Credit Report FAQ
The Credit Report FAQ section offers a convenient way to find quick solutions for frequently asked questions. We include FAQs for other credit related topics in other sections of the site. The following credit report questions and answers are focused on common issues involved with credit reports.
You can learn from them and take charge of your credit. Start by studying the information we offer about credit reports on this website.
What is a Credit Report?
It’s a document that lists a person’s credit history. Also called a “credit file,” a “credit record,” and a “credit profile,” the report lists credit accounts the person has held, especially their amounts, terms and their account payment histories. All of this information is useful for evaluating an individual’s consumer behavior and the risk they pose for a new credit account. Credit reports are generally issued by consumer reporting agencies, also known as credit bureaus.
What is a Credit Bureau?
A company that gathers consumer or credit-related information on individual persons and businesses and then processes it for distribution to those who request it, usually in a report format. Credit bureaus are also known as consumer reporting agencies in the United States. In the U.K., they are commonly referred to more intuitively with the term, “credit reference agencies.”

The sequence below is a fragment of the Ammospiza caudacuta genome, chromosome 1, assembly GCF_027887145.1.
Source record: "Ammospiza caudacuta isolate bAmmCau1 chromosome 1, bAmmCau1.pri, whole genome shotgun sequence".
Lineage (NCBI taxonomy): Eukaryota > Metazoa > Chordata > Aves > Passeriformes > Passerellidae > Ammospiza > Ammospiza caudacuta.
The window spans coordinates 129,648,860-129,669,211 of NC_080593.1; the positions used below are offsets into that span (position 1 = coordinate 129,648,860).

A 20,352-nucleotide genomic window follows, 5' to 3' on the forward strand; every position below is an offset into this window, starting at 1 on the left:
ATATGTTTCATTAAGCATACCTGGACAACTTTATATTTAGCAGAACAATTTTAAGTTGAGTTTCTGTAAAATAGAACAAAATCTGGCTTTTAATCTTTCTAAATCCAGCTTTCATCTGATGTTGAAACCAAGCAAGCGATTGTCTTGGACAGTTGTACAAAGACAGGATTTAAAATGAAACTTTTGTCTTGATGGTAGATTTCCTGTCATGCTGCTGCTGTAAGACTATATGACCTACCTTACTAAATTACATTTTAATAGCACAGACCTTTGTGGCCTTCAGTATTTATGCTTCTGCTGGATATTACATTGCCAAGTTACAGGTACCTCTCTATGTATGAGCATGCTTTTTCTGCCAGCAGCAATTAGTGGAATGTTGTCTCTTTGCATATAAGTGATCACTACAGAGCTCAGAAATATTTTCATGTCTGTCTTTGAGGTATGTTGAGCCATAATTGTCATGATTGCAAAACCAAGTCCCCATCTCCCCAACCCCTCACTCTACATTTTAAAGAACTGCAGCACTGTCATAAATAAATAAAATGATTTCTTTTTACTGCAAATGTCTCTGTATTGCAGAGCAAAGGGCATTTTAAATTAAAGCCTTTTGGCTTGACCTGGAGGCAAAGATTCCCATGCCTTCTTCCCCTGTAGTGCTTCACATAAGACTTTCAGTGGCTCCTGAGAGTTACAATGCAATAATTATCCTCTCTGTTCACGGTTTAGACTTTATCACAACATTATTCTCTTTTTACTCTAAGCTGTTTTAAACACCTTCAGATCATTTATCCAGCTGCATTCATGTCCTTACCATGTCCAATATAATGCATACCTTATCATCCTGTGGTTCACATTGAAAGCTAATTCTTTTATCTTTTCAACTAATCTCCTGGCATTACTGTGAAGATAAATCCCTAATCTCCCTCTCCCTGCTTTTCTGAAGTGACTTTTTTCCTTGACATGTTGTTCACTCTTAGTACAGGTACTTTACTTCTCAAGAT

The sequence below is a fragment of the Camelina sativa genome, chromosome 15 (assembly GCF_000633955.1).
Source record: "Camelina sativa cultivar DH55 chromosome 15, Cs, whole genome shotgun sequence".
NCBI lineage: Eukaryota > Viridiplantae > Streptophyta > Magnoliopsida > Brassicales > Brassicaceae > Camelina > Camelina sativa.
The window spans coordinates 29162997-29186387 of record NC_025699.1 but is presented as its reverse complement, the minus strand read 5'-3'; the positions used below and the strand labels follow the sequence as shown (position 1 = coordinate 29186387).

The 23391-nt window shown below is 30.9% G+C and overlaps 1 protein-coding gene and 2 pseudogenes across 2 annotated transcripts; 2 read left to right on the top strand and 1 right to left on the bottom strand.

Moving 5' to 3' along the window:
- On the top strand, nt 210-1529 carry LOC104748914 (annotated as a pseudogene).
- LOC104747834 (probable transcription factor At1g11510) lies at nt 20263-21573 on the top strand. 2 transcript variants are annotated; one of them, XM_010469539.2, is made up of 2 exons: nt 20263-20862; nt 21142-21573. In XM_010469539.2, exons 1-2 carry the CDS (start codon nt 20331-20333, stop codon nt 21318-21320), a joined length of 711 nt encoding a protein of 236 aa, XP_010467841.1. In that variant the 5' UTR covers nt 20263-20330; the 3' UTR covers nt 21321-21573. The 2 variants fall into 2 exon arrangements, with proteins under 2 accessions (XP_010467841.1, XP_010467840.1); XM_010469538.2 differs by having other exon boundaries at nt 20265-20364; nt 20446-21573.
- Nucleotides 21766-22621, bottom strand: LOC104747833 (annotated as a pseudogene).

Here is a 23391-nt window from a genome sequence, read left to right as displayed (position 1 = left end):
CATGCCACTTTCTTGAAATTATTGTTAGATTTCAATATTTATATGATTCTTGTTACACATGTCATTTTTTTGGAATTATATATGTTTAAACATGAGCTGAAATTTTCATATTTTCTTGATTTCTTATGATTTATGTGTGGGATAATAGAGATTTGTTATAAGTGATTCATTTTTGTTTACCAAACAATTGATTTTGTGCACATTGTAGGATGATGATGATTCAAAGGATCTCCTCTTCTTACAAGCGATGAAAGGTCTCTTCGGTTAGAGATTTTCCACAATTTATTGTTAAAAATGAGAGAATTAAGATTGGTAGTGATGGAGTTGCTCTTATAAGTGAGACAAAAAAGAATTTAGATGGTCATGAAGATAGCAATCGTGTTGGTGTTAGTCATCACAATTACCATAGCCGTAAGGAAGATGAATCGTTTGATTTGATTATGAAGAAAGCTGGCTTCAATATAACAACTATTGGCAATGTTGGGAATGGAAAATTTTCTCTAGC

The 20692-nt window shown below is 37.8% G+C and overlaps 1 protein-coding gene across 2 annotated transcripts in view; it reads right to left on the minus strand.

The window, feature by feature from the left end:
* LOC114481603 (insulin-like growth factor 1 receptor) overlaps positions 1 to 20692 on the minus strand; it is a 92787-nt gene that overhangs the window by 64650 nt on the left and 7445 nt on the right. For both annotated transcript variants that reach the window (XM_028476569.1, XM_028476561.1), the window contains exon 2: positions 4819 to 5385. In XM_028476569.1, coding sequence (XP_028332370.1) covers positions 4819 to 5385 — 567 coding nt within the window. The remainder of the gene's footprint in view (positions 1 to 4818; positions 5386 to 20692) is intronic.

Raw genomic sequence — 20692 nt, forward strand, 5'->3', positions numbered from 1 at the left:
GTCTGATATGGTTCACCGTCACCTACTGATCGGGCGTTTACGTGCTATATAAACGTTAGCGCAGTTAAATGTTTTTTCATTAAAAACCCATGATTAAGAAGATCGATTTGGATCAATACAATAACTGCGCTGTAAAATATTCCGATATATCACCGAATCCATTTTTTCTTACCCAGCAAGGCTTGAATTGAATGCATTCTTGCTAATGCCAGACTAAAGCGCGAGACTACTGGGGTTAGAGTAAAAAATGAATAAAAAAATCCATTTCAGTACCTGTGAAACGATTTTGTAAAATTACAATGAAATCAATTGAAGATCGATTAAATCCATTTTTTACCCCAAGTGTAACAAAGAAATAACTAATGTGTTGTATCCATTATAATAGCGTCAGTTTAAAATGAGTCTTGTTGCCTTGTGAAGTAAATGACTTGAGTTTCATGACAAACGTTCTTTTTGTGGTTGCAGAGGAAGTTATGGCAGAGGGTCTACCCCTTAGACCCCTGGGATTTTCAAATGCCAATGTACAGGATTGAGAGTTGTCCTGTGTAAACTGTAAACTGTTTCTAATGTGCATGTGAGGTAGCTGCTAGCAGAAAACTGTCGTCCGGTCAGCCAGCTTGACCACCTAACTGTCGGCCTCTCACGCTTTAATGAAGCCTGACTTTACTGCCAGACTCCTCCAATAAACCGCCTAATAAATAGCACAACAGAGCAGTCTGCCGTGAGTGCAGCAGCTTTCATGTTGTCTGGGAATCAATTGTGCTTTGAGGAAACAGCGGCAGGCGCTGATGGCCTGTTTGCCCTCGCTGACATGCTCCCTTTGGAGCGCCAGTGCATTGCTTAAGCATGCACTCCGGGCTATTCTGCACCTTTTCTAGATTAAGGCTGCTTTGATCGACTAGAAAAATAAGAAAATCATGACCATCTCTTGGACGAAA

How do I get my credit report from the bureaus?
Contact them and request it. If you are a person seeking it for yourself, it would benefit you to have your personal consumer credit report from each of the “Big 3” bureaus: Equifax, Experian, and TransUnion. Find out how to get your free personal credit report here.
There are also specialized consumer credit reporting companies such as ChexSystems. They provide financial institutions with information about personal checking and savings bank account histories. This is mostly used by the consumer banking industry for making decisions about opening new accounts.